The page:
Andrew Motion has said that what he wants from a biography is information about commonplace matters, such as haircuts, so he will approve the young Britten’s assiduity in recording his. Every three weeks or so he is off to Whiteley’s in London, or failing that to a lesser barber in Lowestoft, or a Friseur in Salzburg. Whether he would have agreed that this information would be needed in a future biography it’s impossible to guess, but like almost everything in these diaries it does suggest that the writer assumed a future in which everything knowable might conceivably require to be known. So we know how passionately he devoted himself to tennis, which he would play fiercely for hours at a time, and that he switched to badminton in the winter, and was all year round keen on winning. His dismay at Bunny Austin’s defeat at Wimbledon is compensated by his joy at belatedly discovering squash. Nor did he scorn team games (cricket, football). It is barely possible not to wonder how he could combine these healthy interests with his pleasure in musical comedies, his exhausting schedule of rehearsal and practice (piano, viola) and his steady daily task of writing music; he had reached his Opus 100 by the time he was 14. At his prep school he was captain of cricket and victor ludorum, and at Gresham’s he is said to have spent as much time in the nets and at ping pong as in the music room playing piano duets, trios and quartets with his fortunate fellow pupils. He was also quite often sick, being especially vulnerable to ‘beastly colds’.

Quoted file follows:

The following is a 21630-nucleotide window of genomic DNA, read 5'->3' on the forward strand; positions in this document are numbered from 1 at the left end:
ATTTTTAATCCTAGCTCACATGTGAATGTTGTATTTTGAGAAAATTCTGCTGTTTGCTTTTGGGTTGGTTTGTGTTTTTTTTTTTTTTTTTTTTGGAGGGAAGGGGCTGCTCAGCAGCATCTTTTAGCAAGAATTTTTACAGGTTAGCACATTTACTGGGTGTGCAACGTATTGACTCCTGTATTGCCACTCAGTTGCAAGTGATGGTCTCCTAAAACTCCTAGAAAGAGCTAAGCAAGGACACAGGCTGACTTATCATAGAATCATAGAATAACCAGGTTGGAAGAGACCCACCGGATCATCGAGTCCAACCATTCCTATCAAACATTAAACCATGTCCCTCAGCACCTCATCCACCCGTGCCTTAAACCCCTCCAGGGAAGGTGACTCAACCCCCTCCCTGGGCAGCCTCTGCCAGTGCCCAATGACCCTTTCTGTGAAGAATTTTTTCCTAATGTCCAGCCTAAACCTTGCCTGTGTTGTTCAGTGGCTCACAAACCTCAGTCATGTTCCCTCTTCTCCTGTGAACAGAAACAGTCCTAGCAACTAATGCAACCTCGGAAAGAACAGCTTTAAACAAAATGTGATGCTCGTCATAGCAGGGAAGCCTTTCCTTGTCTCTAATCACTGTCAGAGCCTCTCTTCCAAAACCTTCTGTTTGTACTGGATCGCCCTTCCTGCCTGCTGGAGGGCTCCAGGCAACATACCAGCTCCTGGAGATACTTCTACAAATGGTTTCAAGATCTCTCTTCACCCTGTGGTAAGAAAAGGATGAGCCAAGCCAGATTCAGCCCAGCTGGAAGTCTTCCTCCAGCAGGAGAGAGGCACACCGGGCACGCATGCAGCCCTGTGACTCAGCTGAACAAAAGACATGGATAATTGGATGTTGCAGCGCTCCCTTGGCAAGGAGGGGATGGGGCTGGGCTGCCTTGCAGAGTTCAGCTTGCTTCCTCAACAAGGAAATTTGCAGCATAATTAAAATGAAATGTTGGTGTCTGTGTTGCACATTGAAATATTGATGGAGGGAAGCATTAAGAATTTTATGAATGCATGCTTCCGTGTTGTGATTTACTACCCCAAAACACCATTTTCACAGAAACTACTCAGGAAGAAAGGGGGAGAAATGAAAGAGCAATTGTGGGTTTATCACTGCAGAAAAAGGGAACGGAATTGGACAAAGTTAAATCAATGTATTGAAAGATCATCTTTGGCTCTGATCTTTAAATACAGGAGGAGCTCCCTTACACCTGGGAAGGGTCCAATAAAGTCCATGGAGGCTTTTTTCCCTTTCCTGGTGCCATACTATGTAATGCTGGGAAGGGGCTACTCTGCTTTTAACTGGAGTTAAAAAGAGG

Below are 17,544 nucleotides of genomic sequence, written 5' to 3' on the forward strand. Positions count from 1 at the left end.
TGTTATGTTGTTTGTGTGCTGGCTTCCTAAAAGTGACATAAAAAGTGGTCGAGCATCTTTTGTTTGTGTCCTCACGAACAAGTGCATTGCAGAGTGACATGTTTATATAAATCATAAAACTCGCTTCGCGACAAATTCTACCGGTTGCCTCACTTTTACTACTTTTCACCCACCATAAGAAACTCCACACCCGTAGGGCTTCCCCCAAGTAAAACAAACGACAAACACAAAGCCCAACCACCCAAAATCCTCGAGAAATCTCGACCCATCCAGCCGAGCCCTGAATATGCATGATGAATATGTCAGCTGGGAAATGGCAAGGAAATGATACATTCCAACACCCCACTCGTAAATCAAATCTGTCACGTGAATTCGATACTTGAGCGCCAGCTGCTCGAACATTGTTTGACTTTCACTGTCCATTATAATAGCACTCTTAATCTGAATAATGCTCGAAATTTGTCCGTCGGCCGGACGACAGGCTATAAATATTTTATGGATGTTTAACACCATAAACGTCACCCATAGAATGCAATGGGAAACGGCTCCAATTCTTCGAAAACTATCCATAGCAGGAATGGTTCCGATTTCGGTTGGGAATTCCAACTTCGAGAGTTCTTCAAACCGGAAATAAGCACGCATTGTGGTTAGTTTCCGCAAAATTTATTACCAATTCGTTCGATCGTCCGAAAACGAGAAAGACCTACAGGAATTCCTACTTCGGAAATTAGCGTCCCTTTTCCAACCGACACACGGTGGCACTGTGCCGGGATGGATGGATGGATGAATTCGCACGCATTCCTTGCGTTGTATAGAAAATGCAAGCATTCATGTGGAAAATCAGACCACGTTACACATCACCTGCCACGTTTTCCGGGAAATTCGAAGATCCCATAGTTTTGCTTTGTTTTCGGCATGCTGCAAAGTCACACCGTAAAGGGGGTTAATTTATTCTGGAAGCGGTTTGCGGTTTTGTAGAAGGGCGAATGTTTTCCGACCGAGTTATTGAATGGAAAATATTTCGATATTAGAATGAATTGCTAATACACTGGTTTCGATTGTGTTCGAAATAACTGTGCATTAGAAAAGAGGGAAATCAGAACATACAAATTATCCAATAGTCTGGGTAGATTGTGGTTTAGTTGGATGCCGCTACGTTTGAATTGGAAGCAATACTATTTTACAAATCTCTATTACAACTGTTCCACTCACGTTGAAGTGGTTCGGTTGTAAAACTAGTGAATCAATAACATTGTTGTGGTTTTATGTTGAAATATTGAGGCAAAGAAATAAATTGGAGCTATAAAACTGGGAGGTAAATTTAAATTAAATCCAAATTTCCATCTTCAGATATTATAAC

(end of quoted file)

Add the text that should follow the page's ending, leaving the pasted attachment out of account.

About music Britten had, from very early days, strong opinions, to which the privacy of the diary permitted strong expression. Conductors were vulnerable, Sir Adrian Boult being a favourite target: ‘terrible execrable conductor’; ‘Orchestra bad all evening; Boult worse’; ‘disgraceful perf. under A. Boult’; ‘Boult as slow, dull & ignorant as is his wont’ and so on, until we discover with surprise that Boult shared some of Britten’s enthusiasms and had conducted Berg’s Lyric Suite and extracts from Lulu. Moreover in 1937 Boult gave the first London performance of Britten’s song cycle Our Hunting Fathers (Opus 8 in what must have been a revised numbering). It was an important work; indeed he sometimes called it his Opus 1. He had conducted it himself the previous year. Britten is mildly disparaging about Boult’s performance but must have been delighted to see the cycle becoming part of a middle-of-the-way concert programme, with a conductor who was at least well known, and he finally admits that Boult did it ‘very creditably’ and that he was ‘awfully pleased with it’.